How we use 1080
IntroductionThe use of 1080 is strictly regulated and carefully planned so it is safe and we achieve the best results for native wildlife.
Government agencies and independent authorities oversee the use of 1080 in New Zealand to ensure it is safe and effective. There are regulations for health and safety, community consultation, animal welfare, bait manufacturing and other practices.
- The Environmental Protection Agency sets the rules and guidelines for the use of 1080. It audits aerial 1080 predator control operations, and produces annual and longer-term reviews on the use of 1080. Keeping safe around 1080 | EPA
- The Ministry of Health ensures that all operations follow strict health and safety measures. Guidelines for Issuing Permissions for the Use of Vertebrate Toxic Agents | Ministry of Health
- The Ministry of Primary Industries (MPI) sets conditions on the use of toxins to minimise the impacts on animal welfare. Animal welfare and pest management | MPI
- MPI sets the requirements for manufacturing, selling and best practice for using vertebrate toxic agents, including 1080. What is a vertebrate toxic agent? | MPI
- WorkSafe is responsible for the rules for handling, using and storing 1080 in New Zealand. New Zealand and 1080 | WorkSafe
We engage with hapū and iwi
We're required to consult with mana whenua for all 1080 aerial predator control operations.
We partner with hapū and iwi to respond to the threat of introduced predators in forests within their rohe/tribal boundaries.
We're also working on long term plans with hapū and iwi to restore the mauri/lifeforce of native ecosystems.
We consult with communities
When planning predator control operations, we (or our contractors) visit and consult with neighbouring landowners and affected communities to assess the potential effects.
We aim to:
- understand people’s views
- answer any questions they may have
- let them know how the operation could affect people, native flora and fauna, natural resources.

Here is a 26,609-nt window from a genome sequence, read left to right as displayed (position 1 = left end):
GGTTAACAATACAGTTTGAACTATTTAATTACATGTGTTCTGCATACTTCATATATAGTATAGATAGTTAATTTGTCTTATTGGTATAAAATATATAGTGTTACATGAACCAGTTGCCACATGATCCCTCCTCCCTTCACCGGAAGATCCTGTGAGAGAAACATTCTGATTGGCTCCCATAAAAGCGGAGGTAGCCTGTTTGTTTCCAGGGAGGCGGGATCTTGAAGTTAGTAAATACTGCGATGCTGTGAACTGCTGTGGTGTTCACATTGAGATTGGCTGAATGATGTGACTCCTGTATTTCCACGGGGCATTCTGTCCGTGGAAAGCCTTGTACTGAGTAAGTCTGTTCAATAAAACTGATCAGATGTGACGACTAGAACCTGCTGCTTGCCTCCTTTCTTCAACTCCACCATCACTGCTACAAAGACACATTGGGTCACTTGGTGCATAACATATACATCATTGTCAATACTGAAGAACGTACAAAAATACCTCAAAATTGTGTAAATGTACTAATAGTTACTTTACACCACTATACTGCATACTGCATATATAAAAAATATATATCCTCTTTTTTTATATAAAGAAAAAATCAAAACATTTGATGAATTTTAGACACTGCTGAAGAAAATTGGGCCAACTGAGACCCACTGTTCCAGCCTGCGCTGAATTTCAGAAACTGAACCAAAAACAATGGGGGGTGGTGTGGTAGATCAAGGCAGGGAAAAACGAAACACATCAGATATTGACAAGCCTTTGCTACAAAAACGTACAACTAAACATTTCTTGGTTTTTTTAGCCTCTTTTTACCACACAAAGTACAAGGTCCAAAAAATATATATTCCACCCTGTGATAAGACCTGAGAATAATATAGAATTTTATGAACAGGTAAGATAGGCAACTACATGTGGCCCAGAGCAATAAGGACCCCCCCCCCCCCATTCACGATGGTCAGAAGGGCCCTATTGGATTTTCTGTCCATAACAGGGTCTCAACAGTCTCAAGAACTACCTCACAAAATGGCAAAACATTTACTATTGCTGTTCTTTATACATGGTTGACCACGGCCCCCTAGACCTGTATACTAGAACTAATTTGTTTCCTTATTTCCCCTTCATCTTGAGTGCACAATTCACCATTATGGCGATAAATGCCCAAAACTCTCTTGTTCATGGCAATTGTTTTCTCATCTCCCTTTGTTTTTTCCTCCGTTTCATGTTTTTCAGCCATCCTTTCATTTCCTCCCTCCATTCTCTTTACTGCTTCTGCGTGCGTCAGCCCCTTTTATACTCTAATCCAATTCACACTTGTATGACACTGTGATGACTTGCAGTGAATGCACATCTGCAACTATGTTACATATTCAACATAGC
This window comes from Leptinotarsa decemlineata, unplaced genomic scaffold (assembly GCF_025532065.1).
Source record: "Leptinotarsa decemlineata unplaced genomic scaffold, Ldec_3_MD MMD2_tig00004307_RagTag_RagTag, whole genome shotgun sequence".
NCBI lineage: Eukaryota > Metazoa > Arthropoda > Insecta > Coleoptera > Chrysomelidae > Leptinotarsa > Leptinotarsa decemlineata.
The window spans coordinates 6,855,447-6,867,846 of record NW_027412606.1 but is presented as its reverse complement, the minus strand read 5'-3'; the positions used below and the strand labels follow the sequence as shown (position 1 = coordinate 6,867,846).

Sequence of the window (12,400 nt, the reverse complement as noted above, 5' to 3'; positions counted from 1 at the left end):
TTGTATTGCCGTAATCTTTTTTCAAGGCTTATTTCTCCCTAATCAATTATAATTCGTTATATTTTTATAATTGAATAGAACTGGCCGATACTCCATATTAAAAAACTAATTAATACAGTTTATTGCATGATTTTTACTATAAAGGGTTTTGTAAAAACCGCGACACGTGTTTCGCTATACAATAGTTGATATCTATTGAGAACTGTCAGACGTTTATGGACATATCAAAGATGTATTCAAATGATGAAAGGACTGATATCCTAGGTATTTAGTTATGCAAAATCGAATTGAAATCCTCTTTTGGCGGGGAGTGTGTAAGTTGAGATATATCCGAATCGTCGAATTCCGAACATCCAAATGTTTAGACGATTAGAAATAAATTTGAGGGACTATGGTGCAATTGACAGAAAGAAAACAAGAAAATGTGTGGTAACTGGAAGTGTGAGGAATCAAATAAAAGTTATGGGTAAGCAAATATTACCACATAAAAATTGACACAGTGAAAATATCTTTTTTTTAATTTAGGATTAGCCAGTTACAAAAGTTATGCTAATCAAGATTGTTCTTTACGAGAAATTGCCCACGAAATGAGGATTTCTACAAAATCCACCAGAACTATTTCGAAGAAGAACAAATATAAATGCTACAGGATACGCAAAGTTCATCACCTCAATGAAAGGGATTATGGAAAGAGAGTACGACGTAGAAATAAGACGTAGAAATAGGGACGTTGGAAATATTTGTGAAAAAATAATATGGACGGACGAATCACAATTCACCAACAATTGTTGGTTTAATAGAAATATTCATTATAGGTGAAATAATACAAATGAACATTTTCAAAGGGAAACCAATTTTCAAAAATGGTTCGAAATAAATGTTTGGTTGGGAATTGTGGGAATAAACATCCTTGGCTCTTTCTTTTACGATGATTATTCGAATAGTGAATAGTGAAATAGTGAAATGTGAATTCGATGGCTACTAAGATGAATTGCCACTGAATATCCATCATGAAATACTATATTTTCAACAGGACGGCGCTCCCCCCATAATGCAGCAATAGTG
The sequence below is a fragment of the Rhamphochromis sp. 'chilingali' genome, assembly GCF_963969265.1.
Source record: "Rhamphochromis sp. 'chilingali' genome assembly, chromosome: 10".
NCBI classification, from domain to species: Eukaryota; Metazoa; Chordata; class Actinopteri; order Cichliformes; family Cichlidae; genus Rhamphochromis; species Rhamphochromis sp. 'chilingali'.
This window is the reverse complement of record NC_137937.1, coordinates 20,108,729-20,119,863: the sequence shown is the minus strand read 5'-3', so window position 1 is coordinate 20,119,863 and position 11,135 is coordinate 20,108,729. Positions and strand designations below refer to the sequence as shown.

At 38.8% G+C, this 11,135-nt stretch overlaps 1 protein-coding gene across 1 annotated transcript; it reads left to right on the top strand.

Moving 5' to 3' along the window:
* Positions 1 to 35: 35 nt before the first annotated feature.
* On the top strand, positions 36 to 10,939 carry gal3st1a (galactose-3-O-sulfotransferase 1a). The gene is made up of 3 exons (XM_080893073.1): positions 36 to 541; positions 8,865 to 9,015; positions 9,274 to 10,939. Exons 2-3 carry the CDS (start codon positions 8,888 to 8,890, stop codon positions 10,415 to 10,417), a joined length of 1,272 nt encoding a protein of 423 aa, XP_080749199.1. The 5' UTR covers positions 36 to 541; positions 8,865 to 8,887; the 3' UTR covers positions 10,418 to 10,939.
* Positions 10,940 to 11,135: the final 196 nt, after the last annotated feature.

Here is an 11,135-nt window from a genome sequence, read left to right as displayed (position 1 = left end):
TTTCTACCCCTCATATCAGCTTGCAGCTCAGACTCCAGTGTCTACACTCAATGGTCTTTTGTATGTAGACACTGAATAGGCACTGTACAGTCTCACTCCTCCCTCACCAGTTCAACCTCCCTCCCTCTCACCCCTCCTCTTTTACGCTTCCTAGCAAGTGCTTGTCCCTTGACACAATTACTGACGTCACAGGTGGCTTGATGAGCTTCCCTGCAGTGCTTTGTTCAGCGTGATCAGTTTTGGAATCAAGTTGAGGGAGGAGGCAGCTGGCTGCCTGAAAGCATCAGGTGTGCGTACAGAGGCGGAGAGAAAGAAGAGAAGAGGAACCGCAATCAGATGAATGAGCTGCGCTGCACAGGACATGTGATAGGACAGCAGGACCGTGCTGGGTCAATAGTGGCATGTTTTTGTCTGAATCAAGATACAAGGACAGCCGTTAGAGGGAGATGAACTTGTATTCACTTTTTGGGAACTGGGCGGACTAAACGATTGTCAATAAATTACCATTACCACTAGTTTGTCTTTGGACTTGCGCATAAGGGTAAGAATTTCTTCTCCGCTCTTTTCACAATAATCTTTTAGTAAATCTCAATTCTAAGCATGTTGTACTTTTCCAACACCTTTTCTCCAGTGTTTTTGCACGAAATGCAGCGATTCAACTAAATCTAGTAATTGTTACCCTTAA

As part of this consultation process, we consider what we can do to mitigate any effects.
We also work with many community conservation groups.
We carefully plan and deliver operations
Operations involves helicopters distributing biodegradable 1080 bait pellets over large, remote and rugged areas where we can’t use traps.
In many places, 1080 operations are combined with ground control methods including trapping and bait stations. Each operation aims to reduce predators to near undetectable levels.
After we have permissions and consents, and have consulted with stakeholders, operations are scheduled for the best time to target predators. We run operations when monitoring shows predator numbers are dangerously high. This is the time when operations are needed to protect populations of threatened native species.
Fine, calm weather is required for operations. This allows predators to consume the pellets before rain dissolves the 1080.
Our technology enables us to place baits accurately to best target predators.
Find out more about How we run 1080 operations.
We monitor and report results
We monitor the numbers of rodents and/or possums, before and after an operation is completed.
Using scientific modelling, we can predict how predator populations will change in different areas throughout the year. We also forecast the timing and intensity of forest seeding events across the country. Learn more about the predator plague cycle.
- operational reports to the Environmental Protection Authority (EPA)
- monitoring results to hapū and/or iwi and local stakeholders
- results in an annual report about DOC’s National Predator Control Programme.
Practices for predator control operations are continuously reviewed and improved. There is ongoing research into the use of 1080 and other methods for controlling predators.